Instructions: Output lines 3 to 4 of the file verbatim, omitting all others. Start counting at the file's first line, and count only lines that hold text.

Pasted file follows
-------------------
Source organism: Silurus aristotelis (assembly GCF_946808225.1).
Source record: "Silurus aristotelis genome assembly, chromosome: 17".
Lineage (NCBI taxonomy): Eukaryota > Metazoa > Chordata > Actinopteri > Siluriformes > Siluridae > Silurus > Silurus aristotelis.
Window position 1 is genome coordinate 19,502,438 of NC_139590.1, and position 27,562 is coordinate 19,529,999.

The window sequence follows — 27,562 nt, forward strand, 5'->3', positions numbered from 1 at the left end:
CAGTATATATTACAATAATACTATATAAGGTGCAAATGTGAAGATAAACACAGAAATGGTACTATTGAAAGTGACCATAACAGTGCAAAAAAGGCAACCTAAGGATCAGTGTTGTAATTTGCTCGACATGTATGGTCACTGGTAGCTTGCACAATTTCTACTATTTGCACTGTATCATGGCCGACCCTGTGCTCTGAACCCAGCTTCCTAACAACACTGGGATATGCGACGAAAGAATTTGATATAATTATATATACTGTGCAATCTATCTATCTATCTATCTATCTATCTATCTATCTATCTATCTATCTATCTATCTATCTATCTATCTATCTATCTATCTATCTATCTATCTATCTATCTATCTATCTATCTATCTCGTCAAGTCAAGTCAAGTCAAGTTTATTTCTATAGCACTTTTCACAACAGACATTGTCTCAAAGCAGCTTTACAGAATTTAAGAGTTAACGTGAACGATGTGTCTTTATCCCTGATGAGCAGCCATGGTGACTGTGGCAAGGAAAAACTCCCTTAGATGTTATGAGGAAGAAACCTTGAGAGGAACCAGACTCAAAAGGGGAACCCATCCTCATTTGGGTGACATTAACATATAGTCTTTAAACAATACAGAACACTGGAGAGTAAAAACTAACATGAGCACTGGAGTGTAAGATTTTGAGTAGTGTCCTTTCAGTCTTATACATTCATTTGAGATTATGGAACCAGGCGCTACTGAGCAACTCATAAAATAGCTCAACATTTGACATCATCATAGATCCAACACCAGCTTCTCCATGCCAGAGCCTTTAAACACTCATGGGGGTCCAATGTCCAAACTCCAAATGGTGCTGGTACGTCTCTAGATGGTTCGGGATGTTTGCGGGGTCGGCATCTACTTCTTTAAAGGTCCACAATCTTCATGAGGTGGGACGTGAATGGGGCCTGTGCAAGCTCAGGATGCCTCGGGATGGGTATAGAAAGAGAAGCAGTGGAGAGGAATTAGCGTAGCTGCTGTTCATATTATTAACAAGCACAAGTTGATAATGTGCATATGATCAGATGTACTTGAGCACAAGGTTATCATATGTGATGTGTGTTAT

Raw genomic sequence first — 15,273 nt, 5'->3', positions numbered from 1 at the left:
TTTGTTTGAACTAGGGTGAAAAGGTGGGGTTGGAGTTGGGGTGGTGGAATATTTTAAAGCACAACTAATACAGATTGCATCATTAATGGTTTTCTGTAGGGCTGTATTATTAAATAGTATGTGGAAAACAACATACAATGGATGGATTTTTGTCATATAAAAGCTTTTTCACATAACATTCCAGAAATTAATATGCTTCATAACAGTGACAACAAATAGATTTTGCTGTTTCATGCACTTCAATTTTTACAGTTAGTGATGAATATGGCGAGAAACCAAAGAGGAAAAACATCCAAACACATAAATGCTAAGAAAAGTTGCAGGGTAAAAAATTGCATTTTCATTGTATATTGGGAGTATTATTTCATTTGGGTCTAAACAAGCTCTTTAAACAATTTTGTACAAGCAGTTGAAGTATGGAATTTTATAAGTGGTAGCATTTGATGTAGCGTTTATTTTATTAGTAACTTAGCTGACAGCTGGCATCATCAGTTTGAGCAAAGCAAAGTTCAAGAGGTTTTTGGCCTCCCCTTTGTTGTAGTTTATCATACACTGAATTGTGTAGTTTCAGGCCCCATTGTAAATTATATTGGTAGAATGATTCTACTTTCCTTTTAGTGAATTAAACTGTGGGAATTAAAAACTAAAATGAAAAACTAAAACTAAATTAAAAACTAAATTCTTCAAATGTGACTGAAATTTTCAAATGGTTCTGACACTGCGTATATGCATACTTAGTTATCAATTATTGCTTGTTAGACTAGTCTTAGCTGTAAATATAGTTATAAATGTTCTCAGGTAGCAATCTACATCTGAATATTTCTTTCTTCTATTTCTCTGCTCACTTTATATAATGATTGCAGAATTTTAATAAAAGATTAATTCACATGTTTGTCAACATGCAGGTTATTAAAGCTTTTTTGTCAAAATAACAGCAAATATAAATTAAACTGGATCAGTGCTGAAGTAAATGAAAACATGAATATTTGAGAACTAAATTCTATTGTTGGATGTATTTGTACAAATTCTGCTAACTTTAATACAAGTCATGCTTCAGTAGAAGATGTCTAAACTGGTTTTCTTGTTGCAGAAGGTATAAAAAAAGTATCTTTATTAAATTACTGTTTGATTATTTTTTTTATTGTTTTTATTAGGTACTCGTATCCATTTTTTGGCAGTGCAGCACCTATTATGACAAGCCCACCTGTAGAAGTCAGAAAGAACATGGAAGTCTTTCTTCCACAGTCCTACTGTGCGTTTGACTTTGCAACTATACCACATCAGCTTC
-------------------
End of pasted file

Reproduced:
Lineage (NCBI taxonomy): Eukaryota > Metazoa > Chordata > Actinopteri > Siluriformes > Siluridae > Silurus > Silurus aristotelis.
Window position 1 is genome coordinate 19,502,438 of NC_139590.1, and position 27,562 is coordinate 19,529,999.